In Gilbert v. People, 52 V.I. 350, 354 (V.I. 2009), the Court recognized that the Child Protection Act of 2002 was modeled after statutes enacted in Maryland and Washington, where "the age of the victim is one of several potentially aggravating factors." Id. at 359 .
But in Gilbert, the Court held that proof of force, intimidation, or use of a position of authority was a necessary element under section 1700a(a) as to a 17-year-old victim because to hold otherwise would "lead to absurd consequences the Legislature could not have intended." Id. at 359.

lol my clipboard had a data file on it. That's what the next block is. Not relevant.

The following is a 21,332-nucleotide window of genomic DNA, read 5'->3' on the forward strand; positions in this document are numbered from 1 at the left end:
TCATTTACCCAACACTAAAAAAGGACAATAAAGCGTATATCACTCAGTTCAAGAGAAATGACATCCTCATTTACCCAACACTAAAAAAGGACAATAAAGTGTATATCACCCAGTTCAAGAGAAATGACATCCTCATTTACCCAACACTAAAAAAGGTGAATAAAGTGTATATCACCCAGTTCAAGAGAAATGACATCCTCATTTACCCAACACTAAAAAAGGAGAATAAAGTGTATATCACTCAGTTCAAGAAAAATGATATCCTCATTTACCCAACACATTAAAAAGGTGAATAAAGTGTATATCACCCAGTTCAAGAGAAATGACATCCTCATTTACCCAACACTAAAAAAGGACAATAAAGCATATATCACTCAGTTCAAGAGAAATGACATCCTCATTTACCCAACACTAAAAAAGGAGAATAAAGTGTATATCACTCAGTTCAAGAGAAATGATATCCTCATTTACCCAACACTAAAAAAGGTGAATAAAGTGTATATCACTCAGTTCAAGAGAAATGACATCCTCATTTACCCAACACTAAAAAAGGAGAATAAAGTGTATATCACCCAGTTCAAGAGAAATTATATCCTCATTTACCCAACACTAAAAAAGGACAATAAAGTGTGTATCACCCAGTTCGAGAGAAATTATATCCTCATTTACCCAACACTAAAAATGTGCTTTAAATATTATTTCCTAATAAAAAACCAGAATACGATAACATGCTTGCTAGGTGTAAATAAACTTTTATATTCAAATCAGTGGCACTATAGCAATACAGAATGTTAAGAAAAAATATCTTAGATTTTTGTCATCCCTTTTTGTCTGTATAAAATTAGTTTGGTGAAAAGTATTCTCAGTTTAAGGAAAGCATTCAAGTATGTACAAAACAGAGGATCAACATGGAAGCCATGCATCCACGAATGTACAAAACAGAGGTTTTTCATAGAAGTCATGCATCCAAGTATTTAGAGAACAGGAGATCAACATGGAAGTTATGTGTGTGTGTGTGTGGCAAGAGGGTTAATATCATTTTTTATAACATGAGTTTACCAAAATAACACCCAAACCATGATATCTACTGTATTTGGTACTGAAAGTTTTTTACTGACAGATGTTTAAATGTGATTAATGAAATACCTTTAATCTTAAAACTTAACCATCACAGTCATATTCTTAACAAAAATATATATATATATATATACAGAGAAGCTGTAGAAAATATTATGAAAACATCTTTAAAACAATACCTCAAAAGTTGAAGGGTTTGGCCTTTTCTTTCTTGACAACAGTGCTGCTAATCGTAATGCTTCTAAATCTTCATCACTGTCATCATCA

"Notably, a literal interpretation of section 1700a -- which does not contain any "Age Gap" provisions -- would authorize the prosecution of eighteen-year-olds who have consensual sex with seventeen-year-olds, and, at a minimum, subject those eighteen-year-olds to a mandatory ten-year prison sentence. Likewise, although the Legislature clearly intended to punish older adults who have sexual relations with children under the age of sixteen more harshly than those who have consensual sex with sixteen- and seventeen-year-olds, the People's interpretation of section 1700a would impose the same minimum punishment on both types of offenders." Id. at 359-60.